Conflicts of Interest Notice

S3 and its associated entities may hold investments in companies featured in its articles, including through being paid in the securities of the companies we provide commentary on. We disclose the securities held in relation to a particular company that we provide commentary on. Refer to our Disclosure Policy for information on our self-imposed trading blackouts, hold conditions and de-risking (sell conditions) which seek to mitigate against any potential conflicts of interest.

Publication Notice and Disclaimer

The information contained in this article is current as at the publication date. At the time of publishing, the information contained in this article is based on sources which are available in the public domain that we consider to be reliable, and our own analysis of those sources. The views of the author may not reflect the views of the AFSL holder. Any decision by you to purchase securities in the companies featured in this article should be done so after you have sought your own independent professional advice regarding this information and made your own inquiries as to the validity of any information in this article.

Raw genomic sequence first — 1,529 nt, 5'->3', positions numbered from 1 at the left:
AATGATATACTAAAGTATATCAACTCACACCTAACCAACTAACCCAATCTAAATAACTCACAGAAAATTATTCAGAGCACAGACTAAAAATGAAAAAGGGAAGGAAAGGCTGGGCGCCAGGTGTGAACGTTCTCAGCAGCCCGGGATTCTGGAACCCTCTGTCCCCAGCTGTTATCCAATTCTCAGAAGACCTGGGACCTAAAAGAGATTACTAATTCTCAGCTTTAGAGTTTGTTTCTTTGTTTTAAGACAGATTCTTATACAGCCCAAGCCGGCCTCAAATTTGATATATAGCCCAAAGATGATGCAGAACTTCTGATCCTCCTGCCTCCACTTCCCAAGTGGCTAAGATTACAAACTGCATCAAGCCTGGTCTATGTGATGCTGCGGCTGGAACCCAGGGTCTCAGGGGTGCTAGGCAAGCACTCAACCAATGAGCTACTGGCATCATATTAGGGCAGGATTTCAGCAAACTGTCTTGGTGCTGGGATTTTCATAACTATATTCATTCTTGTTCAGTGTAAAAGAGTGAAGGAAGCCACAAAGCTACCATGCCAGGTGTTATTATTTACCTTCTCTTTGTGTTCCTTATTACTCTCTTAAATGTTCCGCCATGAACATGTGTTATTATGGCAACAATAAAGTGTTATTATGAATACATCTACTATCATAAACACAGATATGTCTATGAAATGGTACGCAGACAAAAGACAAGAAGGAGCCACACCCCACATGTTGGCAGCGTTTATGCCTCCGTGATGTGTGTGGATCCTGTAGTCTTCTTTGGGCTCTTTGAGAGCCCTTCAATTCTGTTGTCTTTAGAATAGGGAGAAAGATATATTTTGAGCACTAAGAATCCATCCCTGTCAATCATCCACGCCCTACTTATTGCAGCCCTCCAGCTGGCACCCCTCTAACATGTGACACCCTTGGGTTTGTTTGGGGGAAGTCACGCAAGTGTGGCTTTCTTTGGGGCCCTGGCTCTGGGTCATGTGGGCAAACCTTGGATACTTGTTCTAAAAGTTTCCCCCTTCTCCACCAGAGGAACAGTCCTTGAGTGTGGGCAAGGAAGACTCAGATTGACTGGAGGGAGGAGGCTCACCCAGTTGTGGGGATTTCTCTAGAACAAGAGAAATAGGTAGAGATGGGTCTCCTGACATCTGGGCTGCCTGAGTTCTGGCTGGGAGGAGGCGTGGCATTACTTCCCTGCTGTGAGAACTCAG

Any forward-looking statements contained in this article are not guarantees or predictions of future performance, and involve known and unknown risks, uncertainties and other factors, many of which are beyond our control, and which may cause actual results or performance of companies featured to differ materially from those expressed in the statements contained in this article. S3 cannot and does not give any assurance that the results or performance expressed or implied by any forward-looking statements contained in this article will actually occur and readers are cautioned not to put undue reliance on forward-looking statements.

This article may include references to our past investing performance. Past performance is not a reliable indicator of our future investing performance.

 

Discover Small Cap
Biotech Stocks

Join thousands of other Investors following our stock commentary for Free

X